Meanwhile, the former owners were still around, helping out. “Every time I did something new, Hedwig would love the changes,” Konefal recalled. “Klaus would say, ‘I don’t know about that.’”
The Labradors followed us upstairs and along a narrow hallway to the bedrooms, which are simple and clean, still holding the aura of the 1940s, when New Yorkers flooded north each summer to occupy affordable lodgings. Konefal’s wife replaced the old wallpaper and painted the rooms, one by one, buying bedspreads to match. When hotel standards changed, and a shared bathroom in the hall no longer satisfied visitors, it took him ten years to put a private bath in each of the rooms. (The hotel has 16 rooms in the main house, plus 10 rooms in another house and a few cottages.)
“I learned plumbing,” Konefal said, “and my dad helped a lot. He could fix anything. He was shocked when I bought the place. He said, ‘Why the hell did I send you to college?’ After he retired and moved to Arizona, he spent the summers here. He never finished high school, but he was mechanically smart. He was a maintenance man for a company that made big printing machines. He was the troubleshooter. And he knew what he was doing in the stock market.”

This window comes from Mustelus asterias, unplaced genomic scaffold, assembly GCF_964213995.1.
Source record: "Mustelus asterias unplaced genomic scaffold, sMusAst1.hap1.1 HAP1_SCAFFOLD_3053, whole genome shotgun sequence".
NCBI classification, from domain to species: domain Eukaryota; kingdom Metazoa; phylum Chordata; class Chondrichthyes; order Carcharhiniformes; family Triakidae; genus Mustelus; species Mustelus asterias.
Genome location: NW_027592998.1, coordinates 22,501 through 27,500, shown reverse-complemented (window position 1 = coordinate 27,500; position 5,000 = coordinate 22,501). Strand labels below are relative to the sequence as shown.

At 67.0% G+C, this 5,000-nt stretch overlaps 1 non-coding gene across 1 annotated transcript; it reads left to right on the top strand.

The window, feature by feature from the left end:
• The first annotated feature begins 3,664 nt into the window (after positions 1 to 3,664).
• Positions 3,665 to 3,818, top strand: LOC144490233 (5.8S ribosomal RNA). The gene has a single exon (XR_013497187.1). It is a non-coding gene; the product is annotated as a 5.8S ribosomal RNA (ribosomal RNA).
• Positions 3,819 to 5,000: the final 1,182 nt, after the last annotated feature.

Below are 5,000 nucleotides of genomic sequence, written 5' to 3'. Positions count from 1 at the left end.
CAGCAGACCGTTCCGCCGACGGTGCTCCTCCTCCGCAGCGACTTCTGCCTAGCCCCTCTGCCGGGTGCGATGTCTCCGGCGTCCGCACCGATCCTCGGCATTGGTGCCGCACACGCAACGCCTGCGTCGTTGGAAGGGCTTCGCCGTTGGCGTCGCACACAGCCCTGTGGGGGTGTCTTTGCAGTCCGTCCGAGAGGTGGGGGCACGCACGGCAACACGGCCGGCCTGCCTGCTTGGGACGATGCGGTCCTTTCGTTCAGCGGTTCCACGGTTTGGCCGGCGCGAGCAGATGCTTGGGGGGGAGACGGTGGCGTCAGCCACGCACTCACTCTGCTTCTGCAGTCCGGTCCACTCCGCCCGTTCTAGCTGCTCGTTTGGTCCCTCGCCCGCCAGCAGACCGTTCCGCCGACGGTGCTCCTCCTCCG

A big photo of Casey Konefal hangs in the bar, alongside pictures of Bob Konefal’s son on skis, skirting slalom gates, and a couple of himself, also downhill racing. Other photos show touring bands that stopped at the bar — ABBA, the Doobie Brothers, Charlie Daniels — posing with the owners. There are pictures of the annual Pine Hill Arms triathlon — bike, snowshoe, and ski — and the awards dinner Konefal used to serve up. For 30 years, the children of the inn’s guests skied free at Belleayre, but when ORDA took over the administration of the ski center a few years ago, they put a stop to the practice.
Konefal is now 73 and finds himself slowing down at a job requiring a lot of physical work. His kids and grandkids have moved away, his son to teach at a university in Houston, his daughter to work as an attorney in Denver. “I found a great island off of Corpus Christi that’s a throwback to the 60s,” he said. “The only sign says to clean up after your dog. I go there to fish and drink and have a good time,” in closer proximity to his kids. Fifteen years ago, he bought a cabin in the Adirondacks, where he spends part of each week. Retirement is looking sweet.
Hopefully, the sale of the business will go through, and the restaurant, after it closes on April 1, will reopen in a few months.
Although running the Arms has been hard work, said Konefal, “I wouldn’t trade it for anything. I met so many people and had so many good times.”